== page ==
For kids born in the 80s, one of the most enduring memories of childhood and later on, of college, would be hot steaming bowls of Maggi noodles served on multiple occasions – as a treat, as a late-night hunger saviour, as a go-to SOS snack or as a base for exciting culinary experiments.
A versatile food product, Maggi has had an eventful journey in India. Over the years, Maggi, a brand that built its reputation on selling “instant” noodles, has created a brand love that has lasted a lifetime for many Indians.
How did it do it?
Maggi originated in Switzerland in 1882 as a response to a very practical problem.
The industrial revolution in Switzerland in the late 1800s attracted more women to factory jobs, leaving them with little to no time to prepare meals. To solve this, an entrepreneur named Julius Maggi created a food product that would be quick to prepare and easy to digest.
Julius launched the Maggi brand of instant foods in 1882. The brand grew from strength to strength from there, until it merged with Nestle in 1947. Nearly 4 decades later, in 1983, Nestle launched Maggi noodles in India, thus starting the generations-long romance of Indians with that brand.
Initially, Maggi faced the uphill task of establishing a new category. The texture and nature of the product (noodles) were alien to Indian palates. The first and foremost challenge before Maggi was to establish its relevance by positioning itself correctly.
This is where snack time became important.
“Mummy, Bhook Lagi hai!”
The brand team found that snacking occasions, when kids came home after school or play, offered an interesting opportunity to uniquely position the brand.
On these occasions, most moms struggled with time to cook snacks for their kids. Kids weren’t ready to wait and mothers were hesitant to offer them packaged/ready-made food, which was seen as unhealthy.
A classic situation of tension.
And Maggi saw an opportunity to position itself as the ultimate solution for this tension.
The Maggi brand team decided to portray Maggi as a hot, freshly cooked snack that moms could serve with love to satisfy their child’s hunger. Maggi would thus become an Indian mom’s answer to their child’s emotional call of “Mummy, bhook lagi hai!”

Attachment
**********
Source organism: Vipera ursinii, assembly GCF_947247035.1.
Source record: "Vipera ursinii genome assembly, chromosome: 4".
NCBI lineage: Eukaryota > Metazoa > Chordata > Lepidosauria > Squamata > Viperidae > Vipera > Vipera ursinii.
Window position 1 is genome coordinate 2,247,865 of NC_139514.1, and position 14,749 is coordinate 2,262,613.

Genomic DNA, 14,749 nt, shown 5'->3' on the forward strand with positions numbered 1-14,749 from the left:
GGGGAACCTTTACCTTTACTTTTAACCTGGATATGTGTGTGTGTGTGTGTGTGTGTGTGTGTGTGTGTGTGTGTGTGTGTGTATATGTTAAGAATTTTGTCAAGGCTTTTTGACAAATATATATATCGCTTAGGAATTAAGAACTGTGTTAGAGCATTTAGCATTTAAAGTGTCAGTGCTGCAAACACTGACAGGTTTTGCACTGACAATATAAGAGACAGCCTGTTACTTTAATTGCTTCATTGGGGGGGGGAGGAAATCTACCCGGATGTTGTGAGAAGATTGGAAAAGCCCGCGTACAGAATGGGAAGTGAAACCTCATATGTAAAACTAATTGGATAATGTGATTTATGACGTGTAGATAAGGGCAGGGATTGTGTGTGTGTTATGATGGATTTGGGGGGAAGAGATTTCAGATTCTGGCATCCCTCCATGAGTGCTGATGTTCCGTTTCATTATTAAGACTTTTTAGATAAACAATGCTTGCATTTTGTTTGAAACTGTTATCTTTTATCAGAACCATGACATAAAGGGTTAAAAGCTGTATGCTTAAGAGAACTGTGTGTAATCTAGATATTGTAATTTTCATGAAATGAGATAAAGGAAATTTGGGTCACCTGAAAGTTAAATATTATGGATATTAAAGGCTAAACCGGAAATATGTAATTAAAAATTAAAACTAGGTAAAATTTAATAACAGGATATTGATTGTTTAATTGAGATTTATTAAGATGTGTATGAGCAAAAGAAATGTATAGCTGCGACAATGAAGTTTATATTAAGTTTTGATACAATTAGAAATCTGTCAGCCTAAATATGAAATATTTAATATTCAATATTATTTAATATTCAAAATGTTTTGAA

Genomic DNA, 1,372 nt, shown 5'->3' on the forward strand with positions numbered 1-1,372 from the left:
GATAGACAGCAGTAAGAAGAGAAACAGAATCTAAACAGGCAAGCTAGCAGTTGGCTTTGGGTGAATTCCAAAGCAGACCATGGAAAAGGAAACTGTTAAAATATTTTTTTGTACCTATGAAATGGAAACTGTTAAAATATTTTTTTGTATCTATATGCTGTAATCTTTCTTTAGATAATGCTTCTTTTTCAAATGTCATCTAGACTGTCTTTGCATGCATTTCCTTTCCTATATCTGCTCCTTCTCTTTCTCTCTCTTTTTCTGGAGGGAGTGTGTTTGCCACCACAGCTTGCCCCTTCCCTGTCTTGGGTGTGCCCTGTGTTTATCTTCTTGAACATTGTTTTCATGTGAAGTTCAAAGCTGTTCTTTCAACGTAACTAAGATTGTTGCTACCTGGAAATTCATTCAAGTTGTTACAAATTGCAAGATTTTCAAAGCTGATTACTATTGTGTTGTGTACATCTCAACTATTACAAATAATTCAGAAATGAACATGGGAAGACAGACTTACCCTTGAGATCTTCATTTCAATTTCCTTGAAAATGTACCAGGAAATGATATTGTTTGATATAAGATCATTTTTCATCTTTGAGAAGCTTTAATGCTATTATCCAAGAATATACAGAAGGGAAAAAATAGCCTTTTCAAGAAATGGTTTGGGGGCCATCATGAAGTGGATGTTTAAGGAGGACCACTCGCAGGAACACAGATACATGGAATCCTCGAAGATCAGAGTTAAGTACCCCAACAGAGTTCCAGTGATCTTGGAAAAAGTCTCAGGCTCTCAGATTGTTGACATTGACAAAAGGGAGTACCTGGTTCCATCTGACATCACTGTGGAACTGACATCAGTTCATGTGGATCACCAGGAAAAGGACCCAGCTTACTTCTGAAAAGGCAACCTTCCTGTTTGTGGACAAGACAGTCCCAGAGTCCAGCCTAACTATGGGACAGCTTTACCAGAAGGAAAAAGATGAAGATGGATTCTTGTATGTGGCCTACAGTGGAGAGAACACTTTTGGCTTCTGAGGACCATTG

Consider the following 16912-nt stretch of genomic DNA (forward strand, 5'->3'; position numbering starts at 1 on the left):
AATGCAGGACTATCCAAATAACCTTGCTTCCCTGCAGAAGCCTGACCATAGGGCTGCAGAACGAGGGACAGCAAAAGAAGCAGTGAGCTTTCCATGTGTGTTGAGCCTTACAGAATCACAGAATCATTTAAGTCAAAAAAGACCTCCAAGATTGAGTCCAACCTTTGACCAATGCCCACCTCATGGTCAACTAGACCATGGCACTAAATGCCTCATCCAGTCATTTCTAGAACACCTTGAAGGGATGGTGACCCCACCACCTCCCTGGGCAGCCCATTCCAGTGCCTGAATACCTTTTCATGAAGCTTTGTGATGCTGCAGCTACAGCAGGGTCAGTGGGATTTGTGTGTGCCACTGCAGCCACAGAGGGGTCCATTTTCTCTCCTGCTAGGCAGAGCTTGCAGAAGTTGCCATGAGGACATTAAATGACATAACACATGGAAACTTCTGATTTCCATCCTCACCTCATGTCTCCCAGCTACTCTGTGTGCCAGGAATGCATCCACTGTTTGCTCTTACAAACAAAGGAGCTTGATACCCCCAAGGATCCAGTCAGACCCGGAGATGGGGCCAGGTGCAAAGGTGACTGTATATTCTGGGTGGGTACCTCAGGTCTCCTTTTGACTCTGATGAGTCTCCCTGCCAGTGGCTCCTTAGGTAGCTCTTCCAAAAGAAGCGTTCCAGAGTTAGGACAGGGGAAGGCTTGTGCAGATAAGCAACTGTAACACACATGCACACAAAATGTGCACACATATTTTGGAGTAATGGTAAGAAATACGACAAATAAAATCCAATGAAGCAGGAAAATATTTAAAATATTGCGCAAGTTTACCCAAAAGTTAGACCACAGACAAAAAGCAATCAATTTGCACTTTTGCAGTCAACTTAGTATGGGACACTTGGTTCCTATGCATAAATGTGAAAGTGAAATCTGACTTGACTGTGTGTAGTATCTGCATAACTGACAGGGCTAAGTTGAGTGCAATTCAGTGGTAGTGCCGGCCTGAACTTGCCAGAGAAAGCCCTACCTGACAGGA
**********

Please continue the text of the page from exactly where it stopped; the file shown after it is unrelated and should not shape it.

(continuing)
Interestingly, almost since its inception, Maggi presented itself as a snack that can be cooked with vegetables. This allowed moms to camouflage a serving of vegetables for the kids, who happily devoured them without the usual complaints. This gave moms another reason to serve Maggi to their kids.
The kids were delighted with their delicious noodles snack and enjoyed playing with the strands as they dug in hungrily. The vegetables were seen as adding wholesomeness to the dish, which delighted the moms as well.
It is critical to get brand positioning absolutely right when it comes to building lasting brands. Read more about how to get brand positioning right in our previous article on the subject. (read here)
Establishing Category Codes
The articulation that Maggi chose for its positioning was also quite interesting and helped its adoption considerably. Being a category pioneer, the brand could have pitched itself as an exotic snack or a special treat. However, in line with consumer insight, Maggi picked a creative hook that would unambiguously resolve the issue faced by moms when they were dealing with hungry and impatient kids.
Hence the “2-minute noodle” proposition, which was a masterstroke.
Remember, Maggi was not only launching a new product in India, but it was also creating a new category. It had to establish the category codes, make the target consumers understand them, and then own those codes in their minds.